Salesforce Goes All In on JavaScript for Lightning Web Components

In a bid to make its Lightning software more accessible to a broader range of developers, Salesforce announces that developers can now use the popular Web development language JavaScript to create Lightning Web Components.


Companies interested in doing more with Lightning, the Salesforce application framework that underpins its customer relationship management platform, suddenly have a lot more options. On Dec. 13, announced plans to let developers use JavaScript to create Lightning Web Components.

Previously, Lightning developers were limited to Salesforce’s own, less widely used Aura programming model to build Lightning Components.

Salesforce officials said when Lightning was launched five years ago it used the modular Aura to promote a component model because there was no clear standard for building large-scale client-side applications for the Web. Since then, JavaScript has emerged as a clear winner.

“One of the core technologies powering the internet is JavaScript, which is used in 95 percent of the websites out there and IDC estimates there are 7 million JavaScript developers,” Anne DelSanto, executive vice president and general manager for Platform at Salesforce, told eWEEK. “At the same time, there’s a massive shortage of developers in the U.S., with over 250,000 jobs unfilled, and that lack of talent slows innovation. We want to make sure we are empowering companies to leverage existing skills without having to train for specific languages. The ability to tap this rich pool of developers is a huge benefit to companies.”

IDC analyst Arnal Dayaratna said Salesforce made a smart move to harness the skills of the abundant number of JavaScript developers. “In tandem with that, they’re providing a solution that caters to application development for the Web and which is increasingly important today,” Dayaratna, research director for software development at IDC, told eWEEK.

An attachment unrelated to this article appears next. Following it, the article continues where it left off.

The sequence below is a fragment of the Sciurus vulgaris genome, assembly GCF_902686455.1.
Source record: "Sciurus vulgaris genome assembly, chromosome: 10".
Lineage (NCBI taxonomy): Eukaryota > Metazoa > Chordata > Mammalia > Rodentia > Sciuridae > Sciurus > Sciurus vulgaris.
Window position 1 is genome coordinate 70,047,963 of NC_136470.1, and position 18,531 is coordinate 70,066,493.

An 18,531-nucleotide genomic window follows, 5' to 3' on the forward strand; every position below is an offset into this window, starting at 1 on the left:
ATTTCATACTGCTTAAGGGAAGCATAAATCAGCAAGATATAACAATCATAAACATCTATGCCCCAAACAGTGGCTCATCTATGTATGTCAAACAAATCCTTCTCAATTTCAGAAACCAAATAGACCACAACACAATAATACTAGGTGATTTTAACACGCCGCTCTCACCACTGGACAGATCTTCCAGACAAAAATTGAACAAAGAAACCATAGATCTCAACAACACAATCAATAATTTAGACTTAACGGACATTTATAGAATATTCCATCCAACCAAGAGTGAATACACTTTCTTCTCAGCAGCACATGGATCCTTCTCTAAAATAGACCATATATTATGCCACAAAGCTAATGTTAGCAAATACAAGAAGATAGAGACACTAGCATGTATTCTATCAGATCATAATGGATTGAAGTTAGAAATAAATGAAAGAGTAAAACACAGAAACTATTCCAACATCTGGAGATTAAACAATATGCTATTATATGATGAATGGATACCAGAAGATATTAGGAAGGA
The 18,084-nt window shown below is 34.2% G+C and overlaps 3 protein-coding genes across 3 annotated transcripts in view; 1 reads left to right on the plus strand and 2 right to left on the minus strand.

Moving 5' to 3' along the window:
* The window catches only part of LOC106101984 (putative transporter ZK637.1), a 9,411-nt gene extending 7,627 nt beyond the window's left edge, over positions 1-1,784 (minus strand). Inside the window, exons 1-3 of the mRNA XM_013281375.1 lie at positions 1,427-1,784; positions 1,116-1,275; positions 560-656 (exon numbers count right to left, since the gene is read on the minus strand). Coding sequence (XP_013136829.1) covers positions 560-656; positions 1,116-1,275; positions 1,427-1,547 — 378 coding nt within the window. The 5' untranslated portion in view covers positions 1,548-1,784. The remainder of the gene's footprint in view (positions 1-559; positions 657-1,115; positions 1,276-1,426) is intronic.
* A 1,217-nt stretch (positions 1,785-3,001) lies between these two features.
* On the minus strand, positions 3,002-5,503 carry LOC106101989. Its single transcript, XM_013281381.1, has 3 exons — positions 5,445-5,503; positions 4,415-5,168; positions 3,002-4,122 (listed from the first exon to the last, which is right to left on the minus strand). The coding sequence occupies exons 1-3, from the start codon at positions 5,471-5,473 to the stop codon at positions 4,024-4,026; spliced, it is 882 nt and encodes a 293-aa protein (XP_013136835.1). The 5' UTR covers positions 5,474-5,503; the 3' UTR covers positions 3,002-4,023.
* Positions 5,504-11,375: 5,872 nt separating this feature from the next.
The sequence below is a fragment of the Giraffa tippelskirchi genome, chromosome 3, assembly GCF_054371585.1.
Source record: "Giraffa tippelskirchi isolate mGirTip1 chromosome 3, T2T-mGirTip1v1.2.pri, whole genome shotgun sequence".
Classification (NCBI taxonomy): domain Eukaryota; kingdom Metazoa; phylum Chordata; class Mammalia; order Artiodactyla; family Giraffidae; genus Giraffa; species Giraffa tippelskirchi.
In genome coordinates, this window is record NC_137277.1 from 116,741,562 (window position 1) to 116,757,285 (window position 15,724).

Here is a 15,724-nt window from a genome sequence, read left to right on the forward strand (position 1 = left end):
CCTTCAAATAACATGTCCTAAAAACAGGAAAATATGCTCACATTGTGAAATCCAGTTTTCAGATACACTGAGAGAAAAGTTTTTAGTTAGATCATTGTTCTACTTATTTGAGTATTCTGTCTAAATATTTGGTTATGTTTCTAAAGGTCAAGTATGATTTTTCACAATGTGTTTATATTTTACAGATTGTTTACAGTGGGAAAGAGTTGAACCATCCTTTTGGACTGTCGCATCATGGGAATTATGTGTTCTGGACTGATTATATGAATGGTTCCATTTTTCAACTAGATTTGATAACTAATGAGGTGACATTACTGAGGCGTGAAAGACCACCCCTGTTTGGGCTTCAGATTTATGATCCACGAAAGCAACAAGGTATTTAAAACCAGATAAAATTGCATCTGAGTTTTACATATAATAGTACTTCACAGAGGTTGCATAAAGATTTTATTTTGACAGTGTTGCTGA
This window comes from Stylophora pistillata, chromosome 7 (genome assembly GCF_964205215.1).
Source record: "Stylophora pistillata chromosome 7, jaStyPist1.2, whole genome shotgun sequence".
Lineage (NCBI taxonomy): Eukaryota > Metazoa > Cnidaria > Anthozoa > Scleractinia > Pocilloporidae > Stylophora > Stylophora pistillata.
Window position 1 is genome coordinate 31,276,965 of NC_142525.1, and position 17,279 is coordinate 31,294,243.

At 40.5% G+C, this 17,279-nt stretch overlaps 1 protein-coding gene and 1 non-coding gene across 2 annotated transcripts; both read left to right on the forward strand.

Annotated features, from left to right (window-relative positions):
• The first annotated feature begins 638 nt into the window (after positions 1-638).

Aura and JavaScript Components Work Together

Salesforce said Lightning Components built with Aura will work alongside Lightning Web Components and don’t have to be rebuilt or adapted. General availability is set for next February as part of Salesforce’s major Spring ’19 release of new software. DelSanto said JavaScript for Lightning Web Components has already had an extensive pilot with customers, and the response has been positive.

There is no limit on the kinds of Web components developers might want to create using Lightning Web Components. Jacob Lehrbaum, vice president of developer relations at Salesforce, said one example might be a lookup function to check your credit score and mortgage rates at a real estate site.

“We call these experience components,” Lehrbaum told eWEEK. “Developers also get 70 base components like sliders so they can build these apps faster with less code, and then build and configure pages through point-and-click tools.”

He also noted that Salesforce has made some basic JavaScript training tools available on its free Trailhead gamified learning system.

Analyst Dayaratna said this latest move by Salesforce supporting JavaScript is part of a trend he’s seeing where the CRM giant focuses more on application development. “Traditionally it’s not been an app dev company, but we’re seeing this intensification of effort to get there that they’re enhancing with these low-code tools. At IDC, we are expecting significant growth in the next several years in the low-code and no-code app dev space.”

David Needle

David Needle

Based in Silicon Valley, veteran technology reporter David Needle covers mobile, bi g data, and social media among other topics. He was formerly News Editor at Infoworld, Editor of Computer Currents...